With all the new Securities and Exchange Commission (SEC) regulations around the updated definition of “Accredited Investor” and low interest rates, unpredictable stock market investors are increasingly looking towards investing in private companies. Having access to this new asset class can be exciting. Platforms, such as Angellist, Republic, and many others, make it easier than ever before for any interested individual to become an angel investor.
As a career VC, I have invested across many top tier funds including my own, array.vc. I have accumulated a decade worth of investing experience as both an angel investor and a venture capitalist. I’ve been fortunate to have exits to Fortune 500 companies including Apple, PayPal, and ServiceNow. What I am sharing here is something you should know sooner rather than later. Often investors will invest and assume things and there is a mismatch of expectations.
Answering questions about angel investing often makes my anxiety levels rise, because of how dangerous a game it can be for many people. If you are simply trying to create high returns, but don’t understand the actual mechanics of how an angel invests, you are at risk of losing a lot more than you make. With this post, I am listing things you should consider before you decide you want to invest in startups.
If you have spare change that you don’t mind losing and never seeing it again only then you should consider angel investing. If you do then this post can hopefully help provide some structure and direction in regards to where you should invest it.
Here are some need-to-know basics to get you started:
First, decide how much of your own capital you would want to invest in total to this asset class. What percent of your saving are you willing to lose? Everytime you invest in a company, it’s best to assume you will lose ALL your money, since the majority of companies don’t succeed.
Think about investing in a good number of companies, over the course of a few years. That’s what funds typically do. Since you are most likely going to invest in pre-seed and seed stages, it’s really difficult to predict which companies are going to out-execute the rest and succeed. All your start-ups will seem amazing (otherwise you wouldn’t invest your money and time into them); however, not everyone gets to win in the long run. So, the key is to invest in 15+ companies over 2–3 years and allocate your investments almost equally across those companies.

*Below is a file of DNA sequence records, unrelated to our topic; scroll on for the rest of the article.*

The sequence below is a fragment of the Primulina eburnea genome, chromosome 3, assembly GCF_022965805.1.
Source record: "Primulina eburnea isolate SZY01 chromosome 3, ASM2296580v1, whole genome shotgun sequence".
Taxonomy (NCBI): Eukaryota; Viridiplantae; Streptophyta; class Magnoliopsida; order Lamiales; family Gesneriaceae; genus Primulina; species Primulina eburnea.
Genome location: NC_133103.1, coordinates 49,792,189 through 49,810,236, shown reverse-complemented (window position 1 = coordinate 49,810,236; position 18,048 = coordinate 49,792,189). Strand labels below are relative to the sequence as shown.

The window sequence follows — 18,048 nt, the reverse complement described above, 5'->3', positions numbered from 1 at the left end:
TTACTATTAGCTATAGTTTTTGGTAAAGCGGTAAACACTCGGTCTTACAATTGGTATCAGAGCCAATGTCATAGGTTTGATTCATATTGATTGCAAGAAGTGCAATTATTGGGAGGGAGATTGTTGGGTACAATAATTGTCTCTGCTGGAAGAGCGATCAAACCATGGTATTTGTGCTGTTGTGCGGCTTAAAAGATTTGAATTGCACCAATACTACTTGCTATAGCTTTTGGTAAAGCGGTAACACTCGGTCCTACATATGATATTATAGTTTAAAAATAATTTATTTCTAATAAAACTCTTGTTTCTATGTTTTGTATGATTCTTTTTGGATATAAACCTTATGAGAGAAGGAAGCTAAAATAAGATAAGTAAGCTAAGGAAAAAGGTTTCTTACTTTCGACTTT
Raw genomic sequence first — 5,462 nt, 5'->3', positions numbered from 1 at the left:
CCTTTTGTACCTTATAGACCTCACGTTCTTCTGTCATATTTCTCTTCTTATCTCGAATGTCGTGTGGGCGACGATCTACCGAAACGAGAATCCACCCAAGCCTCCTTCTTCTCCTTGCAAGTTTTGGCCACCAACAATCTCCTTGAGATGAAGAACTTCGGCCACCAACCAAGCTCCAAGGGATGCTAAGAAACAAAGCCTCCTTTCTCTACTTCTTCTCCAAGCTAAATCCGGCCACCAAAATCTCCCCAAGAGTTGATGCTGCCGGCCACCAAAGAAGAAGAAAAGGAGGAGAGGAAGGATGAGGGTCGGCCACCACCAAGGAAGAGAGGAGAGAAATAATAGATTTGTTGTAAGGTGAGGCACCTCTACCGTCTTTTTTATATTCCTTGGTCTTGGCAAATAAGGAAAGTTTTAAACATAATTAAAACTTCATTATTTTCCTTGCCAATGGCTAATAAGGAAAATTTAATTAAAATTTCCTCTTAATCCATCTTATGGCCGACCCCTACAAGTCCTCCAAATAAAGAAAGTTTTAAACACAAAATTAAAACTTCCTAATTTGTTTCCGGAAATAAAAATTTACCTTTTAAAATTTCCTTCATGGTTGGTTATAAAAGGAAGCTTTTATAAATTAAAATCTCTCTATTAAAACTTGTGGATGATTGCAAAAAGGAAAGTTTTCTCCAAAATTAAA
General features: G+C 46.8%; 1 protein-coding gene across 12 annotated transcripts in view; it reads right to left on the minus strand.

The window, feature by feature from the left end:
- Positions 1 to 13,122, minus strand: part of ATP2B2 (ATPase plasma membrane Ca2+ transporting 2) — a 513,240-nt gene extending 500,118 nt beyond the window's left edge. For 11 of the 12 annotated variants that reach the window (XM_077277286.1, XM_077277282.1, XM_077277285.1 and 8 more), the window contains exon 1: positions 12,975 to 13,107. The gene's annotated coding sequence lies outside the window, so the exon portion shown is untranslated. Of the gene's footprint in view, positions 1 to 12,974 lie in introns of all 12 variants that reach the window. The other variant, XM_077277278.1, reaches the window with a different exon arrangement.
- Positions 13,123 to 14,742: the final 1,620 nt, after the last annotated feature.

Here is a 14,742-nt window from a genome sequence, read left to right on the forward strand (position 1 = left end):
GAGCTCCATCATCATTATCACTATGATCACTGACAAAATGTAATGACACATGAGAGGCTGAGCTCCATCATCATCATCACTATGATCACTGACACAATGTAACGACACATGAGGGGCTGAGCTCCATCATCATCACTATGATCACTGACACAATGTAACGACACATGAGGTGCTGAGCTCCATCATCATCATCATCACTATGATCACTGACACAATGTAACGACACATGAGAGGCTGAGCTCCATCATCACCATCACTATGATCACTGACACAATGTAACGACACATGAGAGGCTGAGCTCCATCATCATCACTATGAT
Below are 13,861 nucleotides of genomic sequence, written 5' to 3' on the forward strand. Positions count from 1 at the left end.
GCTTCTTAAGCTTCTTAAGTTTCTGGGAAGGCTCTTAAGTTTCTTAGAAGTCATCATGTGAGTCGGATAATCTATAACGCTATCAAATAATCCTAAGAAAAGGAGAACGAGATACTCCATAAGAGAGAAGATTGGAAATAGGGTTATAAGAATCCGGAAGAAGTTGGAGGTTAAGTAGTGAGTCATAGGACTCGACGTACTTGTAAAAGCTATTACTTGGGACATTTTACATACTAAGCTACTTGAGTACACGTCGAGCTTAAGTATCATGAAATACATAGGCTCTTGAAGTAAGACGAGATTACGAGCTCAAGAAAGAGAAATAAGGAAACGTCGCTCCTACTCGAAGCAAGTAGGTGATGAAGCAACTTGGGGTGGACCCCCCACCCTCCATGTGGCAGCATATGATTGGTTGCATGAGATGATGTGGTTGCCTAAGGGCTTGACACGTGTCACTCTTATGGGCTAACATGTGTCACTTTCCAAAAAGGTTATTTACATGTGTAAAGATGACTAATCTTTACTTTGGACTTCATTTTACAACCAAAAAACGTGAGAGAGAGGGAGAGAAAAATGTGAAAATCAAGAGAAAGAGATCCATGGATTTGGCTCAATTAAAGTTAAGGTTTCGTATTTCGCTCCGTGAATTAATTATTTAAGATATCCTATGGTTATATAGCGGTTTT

In venture capital, you can’t simply “pull your money out”, unlike some other kinds of investments, like hedge funds.
Even if the company is successful, you may not get your money back until the company exits. Exits, traditionally, only mean 2 things: IPO (going public) and M&A (getting bought by another company either in cash or through stock). The tricky part with stock is that, unless the acquirer is already public, you can only sell it when the private company exits.
A large part of angel investing is patience. It takes years before you can have a meaningful exit or before your seed will grow into a fruit bearing plant. Technology companies, on average, take 13 years to go public, assuming things are going well with the company. As we discuss these exit options, there is no way to “take your money out” before these exit events occur. You can’t call it back; you can’t sell the shares when you like (we can go into secondary markets in another post). These are not public shares that have value and can be traded freely. So years after your investment, if you need this money, you can only wait or assume it’s gone. Then, one fine day, years after you forget about it, you might hit a jackpot! …Or you might get an email from a lawyer to sign dissolution documents and no word from the founders.